"Think, that with me you will have to endure poverty, and, perhaps, misery," said the Prince, moved by the young woman's infatuation.

"My love will make you forget everything!"

"You will not feel regret or remorse?"

"Never, so long as you love me."

"Come, then," said the Prince, taking Jeanne in his arms. "And if life is too hard—"

"Well," added Jeanne, finishing the sentence with sparkling eyes, "we will seek refuge together in death! Come!"

Serge bolted the door, through which Pierre had passed, and which alone communicated with the other apartments. Then, taking his mistress by the hand, he went with her into the dressing-room. Jeanne threw a dark cloak round her shoulders, put a hat on her head, and without taking either money, jewels, lace, or, in fact, anything that she had received from Cayrol, they went down the little back stairs.

It was very dark. Jeanne did not take a light, as she did not care to attract attention, so they had to feel every step of the way as quietly as possible, striving not to make the least noise, holding their breath, and with beating hearts. When they reached the bottom of the stairs, Jeanne stretched out her hand, and sought the handle of the door which opened into the courtyard. She turned it, but the door would not open. She pushed, but it did not give way. Jeanne uttered a low groan. Serge shook it vigorously, but it would not open.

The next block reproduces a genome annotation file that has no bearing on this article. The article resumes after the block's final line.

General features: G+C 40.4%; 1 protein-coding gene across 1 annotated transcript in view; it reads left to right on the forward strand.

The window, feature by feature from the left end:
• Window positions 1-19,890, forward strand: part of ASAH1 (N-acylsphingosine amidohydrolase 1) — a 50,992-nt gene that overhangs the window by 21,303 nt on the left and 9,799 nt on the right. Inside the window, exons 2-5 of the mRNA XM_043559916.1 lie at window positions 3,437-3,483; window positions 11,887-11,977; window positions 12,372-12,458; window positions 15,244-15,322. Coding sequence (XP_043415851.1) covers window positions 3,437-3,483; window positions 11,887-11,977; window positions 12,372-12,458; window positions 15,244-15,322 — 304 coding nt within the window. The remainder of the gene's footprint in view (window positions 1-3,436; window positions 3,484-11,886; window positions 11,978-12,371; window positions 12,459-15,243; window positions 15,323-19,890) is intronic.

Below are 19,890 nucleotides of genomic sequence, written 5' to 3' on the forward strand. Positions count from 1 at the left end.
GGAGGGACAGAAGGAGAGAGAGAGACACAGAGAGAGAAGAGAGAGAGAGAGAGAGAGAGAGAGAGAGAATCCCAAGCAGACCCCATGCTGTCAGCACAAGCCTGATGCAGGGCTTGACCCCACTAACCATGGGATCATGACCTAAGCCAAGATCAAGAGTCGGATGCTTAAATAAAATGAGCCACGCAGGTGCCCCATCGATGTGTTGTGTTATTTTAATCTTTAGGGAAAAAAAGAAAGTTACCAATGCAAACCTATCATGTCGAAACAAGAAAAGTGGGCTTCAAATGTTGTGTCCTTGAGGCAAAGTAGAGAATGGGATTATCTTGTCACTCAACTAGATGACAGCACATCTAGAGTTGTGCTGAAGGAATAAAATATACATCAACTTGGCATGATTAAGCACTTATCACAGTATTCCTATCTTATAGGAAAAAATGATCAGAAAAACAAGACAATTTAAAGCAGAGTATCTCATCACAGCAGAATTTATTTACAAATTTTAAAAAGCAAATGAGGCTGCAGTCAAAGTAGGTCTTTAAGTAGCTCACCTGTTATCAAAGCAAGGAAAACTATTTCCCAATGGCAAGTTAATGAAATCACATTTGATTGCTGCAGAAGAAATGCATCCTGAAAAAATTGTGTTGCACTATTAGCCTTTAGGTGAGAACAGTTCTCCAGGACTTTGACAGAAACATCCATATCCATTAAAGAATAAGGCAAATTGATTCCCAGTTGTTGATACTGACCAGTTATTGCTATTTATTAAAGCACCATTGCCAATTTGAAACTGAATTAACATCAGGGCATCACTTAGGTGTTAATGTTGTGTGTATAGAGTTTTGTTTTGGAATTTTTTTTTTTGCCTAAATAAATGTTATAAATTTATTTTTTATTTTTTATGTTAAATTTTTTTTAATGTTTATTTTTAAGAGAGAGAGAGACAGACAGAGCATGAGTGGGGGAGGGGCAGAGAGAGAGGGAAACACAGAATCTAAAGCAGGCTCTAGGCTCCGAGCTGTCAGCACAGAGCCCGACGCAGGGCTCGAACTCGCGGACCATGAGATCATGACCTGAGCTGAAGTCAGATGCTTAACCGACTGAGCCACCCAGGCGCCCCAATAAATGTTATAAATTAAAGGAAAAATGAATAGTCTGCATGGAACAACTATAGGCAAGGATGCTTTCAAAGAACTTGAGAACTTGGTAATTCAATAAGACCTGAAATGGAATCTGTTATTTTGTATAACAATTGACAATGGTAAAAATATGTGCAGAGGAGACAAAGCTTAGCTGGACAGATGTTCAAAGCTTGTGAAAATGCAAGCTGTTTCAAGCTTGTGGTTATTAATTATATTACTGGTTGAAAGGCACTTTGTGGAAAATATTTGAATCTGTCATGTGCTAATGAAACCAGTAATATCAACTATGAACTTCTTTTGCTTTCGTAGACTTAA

"It has been fastened on the outside," he whispered.

"Fastened?" murmured Jeanne, seized with fear. "Fastened, and by whom?"

Serge did not answer. The idea that Cayrol had done it came to his mind at once. The husband lying in wait, had seen him enter, and to prevent his escaping from his vengeance had cut off all means of retreating.